Director Gul Muhammad Umrani kept his part of the deal but the minister failed to keep his and as a result the official quit the post. The institute had failed to realise Dr Baloch’s dream as it was being run by a section officer, he said.

He said that four books were edited during his tenure bur the chief secretary did not approve their publication. The books were however published later.

Later, Dr Habibullah Siddiqui was appointed director and was given DDO powers although a retired officer could not be given financial powers. He was soon deprived of the DDO powers.

One of the objectives of the institute was to offer scholarships on thematic research for MPhil leading to PhD. Scholarships were announced in the first year of its creation but it could not continue with it the following year, although the advisory committee had raised objections to award of the first batch of scholarships.

The institute failed to award fellowships and scholarships last year and invited applications this year but received poor response.

The institute was supposed to bring all books and works by Dr Baloch under one roof and put on display his personal belongings.

Some friends of Dr Baloch complain that his family is not ready to hand over his memorabilia to the institute.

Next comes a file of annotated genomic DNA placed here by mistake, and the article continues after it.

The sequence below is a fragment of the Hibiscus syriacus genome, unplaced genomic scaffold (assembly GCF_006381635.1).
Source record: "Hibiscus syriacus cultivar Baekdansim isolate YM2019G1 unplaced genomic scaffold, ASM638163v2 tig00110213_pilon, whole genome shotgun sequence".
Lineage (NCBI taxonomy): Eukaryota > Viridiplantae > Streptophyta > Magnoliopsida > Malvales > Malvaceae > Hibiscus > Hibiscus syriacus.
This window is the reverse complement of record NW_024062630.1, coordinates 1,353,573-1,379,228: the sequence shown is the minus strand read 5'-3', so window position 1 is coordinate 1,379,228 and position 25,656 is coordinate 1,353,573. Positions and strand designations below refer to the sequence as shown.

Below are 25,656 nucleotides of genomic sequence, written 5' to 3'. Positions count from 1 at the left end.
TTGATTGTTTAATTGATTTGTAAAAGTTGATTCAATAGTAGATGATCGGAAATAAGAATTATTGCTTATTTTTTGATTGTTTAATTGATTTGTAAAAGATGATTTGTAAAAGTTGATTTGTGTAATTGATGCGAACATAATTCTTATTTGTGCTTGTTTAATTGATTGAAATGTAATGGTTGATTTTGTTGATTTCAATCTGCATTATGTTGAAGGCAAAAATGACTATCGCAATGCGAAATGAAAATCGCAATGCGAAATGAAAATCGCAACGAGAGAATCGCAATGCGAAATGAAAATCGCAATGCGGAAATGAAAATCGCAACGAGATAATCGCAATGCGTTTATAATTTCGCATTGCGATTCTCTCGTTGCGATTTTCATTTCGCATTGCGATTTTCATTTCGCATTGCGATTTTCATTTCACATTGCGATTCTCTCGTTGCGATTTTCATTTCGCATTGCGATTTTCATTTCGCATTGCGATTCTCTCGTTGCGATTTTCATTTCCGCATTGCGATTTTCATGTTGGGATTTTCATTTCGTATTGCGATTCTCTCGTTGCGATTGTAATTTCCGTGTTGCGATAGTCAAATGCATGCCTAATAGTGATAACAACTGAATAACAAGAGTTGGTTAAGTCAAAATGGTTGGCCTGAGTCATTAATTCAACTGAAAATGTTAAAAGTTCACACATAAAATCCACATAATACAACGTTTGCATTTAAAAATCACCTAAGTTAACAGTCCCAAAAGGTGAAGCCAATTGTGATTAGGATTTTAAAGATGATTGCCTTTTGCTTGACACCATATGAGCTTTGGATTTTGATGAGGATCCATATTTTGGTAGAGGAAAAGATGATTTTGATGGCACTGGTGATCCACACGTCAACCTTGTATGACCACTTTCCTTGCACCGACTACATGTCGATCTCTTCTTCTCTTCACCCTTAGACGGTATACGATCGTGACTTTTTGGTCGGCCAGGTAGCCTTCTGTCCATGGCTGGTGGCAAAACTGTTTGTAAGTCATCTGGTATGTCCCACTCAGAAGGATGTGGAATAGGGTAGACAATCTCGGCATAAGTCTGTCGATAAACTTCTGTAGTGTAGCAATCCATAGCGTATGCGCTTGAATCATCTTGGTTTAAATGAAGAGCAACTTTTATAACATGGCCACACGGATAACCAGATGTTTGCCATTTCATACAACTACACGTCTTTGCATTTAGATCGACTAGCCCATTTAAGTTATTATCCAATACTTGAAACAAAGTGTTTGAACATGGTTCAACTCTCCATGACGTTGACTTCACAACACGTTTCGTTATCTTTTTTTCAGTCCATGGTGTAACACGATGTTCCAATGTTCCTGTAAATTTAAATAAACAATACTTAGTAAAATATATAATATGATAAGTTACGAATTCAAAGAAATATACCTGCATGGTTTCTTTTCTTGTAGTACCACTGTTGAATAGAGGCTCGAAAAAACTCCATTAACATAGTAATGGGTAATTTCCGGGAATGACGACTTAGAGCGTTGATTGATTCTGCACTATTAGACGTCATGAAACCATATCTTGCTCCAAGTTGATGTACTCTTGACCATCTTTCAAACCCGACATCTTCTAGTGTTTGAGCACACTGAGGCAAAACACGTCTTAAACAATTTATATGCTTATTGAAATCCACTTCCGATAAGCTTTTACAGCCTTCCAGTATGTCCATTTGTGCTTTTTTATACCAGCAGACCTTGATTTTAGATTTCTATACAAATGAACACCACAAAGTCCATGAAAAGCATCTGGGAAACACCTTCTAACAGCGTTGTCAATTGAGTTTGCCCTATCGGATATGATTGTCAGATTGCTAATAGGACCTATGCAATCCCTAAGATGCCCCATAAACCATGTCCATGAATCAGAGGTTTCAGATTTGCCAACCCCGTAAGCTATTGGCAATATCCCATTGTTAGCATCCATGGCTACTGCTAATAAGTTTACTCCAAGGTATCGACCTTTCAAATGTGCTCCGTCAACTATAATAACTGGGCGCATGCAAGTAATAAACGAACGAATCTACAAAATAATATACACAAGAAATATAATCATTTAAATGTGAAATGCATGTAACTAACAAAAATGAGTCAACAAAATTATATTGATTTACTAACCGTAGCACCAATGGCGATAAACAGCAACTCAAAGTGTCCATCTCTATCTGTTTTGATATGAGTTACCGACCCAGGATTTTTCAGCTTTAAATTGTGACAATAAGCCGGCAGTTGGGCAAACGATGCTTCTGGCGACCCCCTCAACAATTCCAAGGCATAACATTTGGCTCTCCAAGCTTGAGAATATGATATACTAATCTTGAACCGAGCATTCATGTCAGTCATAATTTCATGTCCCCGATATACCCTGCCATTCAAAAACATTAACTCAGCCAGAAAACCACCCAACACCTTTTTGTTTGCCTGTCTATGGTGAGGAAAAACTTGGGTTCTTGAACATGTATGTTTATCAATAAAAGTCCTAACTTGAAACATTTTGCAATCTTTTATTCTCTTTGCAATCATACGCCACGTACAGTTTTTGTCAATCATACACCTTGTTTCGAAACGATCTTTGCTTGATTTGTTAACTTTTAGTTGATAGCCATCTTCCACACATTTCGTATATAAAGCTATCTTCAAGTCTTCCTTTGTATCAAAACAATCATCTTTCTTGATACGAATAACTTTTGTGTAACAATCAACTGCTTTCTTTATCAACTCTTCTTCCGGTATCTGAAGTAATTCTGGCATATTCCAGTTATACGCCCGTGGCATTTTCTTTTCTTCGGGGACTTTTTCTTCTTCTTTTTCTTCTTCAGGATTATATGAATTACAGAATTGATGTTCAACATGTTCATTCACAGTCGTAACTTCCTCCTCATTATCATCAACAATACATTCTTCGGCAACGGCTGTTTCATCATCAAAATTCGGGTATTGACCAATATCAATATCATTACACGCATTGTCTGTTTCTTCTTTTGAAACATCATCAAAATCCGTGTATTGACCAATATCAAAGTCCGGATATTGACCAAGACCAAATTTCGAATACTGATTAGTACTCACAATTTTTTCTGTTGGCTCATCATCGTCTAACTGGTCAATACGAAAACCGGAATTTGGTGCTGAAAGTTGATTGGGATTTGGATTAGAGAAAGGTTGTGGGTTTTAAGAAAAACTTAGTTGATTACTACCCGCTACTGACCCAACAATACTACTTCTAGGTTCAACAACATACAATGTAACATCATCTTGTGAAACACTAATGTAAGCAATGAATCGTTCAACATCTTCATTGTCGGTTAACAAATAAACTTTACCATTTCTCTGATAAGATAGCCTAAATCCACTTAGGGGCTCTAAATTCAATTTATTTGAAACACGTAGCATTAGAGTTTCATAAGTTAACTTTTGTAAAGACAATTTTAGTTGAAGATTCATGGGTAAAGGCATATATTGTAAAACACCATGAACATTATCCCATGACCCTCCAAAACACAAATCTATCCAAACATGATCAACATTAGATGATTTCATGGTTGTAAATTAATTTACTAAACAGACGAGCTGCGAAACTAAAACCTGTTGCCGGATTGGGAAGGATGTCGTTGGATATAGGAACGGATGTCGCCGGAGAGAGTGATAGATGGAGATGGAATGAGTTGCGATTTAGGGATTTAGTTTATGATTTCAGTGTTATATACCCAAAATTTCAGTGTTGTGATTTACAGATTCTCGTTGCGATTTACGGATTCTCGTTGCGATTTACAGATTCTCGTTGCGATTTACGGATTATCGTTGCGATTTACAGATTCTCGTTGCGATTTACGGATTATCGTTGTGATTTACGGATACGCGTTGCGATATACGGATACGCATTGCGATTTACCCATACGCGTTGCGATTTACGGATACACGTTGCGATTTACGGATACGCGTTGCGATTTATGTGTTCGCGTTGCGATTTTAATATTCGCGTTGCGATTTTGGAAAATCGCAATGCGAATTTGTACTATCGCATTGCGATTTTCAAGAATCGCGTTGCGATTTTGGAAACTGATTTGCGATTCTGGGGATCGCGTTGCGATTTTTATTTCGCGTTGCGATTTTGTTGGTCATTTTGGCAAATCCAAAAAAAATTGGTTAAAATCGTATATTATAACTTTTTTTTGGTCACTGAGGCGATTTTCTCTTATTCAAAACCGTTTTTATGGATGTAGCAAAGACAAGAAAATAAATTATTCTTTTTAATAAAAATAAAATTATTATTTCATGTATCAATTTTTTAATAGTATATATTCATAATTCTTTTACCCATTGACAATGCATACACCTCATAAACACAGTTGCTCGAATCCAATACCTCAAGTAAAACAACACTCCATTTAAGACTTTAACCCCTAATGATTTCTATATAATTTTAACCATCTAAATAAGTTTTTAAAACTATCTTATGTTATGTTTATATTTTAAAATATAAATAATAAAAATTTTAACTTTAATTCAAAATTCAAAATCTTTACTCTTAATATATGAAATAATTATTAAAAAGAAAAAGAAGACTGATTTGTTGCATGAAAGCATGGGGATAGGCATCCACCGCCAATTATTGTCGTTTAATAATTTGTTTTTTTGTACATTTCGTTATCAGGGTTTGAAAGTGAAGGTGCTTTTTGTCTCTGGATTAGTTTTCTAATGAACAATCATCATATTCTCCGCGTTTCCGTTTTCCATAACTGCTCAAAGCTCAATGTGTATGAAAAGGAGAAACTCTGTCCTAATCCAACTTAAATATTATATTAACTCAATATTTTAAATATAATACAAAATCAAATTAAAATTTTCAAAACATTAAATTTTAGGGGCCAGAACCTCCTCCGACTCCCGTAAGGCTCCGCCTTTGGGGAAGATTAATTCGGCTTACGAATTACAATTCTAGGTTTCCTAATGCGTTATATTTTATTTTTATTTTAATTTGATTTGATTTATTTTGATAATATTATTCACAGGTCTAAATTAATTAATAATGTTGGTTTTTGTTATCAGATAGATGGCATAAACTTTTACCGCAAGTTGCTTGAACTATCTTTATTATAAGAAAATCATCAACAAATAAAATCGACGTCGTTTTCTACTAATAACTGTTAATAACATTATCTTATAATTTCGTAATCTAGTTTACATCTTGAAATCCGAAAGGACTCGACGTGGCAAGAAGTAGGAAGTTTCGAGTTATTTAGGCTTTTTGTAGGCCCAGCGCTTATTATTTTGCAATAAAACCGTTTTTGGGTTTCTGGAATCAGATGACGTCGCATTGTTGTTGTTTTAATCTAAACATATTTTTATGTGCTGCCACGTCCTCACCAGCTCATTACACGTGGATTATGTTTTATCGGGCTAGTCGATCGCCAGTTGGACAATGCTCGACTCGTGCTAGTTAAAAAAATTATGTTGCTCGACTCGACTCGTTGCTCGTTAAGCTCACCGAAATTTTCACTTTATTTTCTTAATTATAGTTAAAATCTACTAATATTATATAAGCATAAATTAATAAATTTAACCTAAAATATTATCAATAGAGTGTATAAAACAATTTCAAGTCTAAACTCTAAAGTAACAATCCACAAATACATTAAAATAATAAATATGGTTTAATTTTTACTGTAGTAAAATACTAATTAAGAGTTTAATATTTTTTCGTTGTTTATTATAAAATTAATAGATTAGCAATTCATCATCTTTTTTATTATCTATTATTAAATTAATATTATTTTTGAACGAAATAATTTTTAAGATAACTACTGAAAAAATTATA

They fear the valuable belongings would suffer damage or go missing as the institute had no building of its own, neither any staff.

Dr Siddiqui admitted that Dr Baloch’s family was reluctant to hand over his belongings because “it doesn’t have a statutory position. Neither has staff been recruited nor have rules of business been framed.”

Dr Abdul Ghaffar Soomro, member of advisory committee and patron of the institute, said the institute had no law, constitution and statutory position and it could not work without autonomy. The government and the secretary were responsible for destroying the organisation, he said.

Secretary of antiquities Dr Kaleemullah Lashari admitted the institute was facing a host of problems. Proposed rules of business were sent to the Sindh Public Service Commission for approval but it did not respond to the department, he said.

He opposed autonomous status for the institute and said “we have already some bad examples (of administrative mess) like the Sindhi Adabi Board”.

The institute receives no grant. It was allocated funds of Rs12.450 million. Last year, it had Rs13.3 million funds which it failed to utilise and, therefore, got less this year.

Entire budget of the institute is utilised at the source. Some inside sources alleged that now, Karachi-based secretary of administration department wanted to run the show at the institute.

Mr Siddiqui said that without DDO, administrative and other powers the institute’s work was badly affected.

The first requirement of an organisation was its staff and the institute had no staff for the past three years, he said.

According to Dr Lashari, the institute’s building was being built in Jamshoro at a cost of Rs55 million on a piece of land donated by the Sindh University and would be handed over to the institute in March 2014.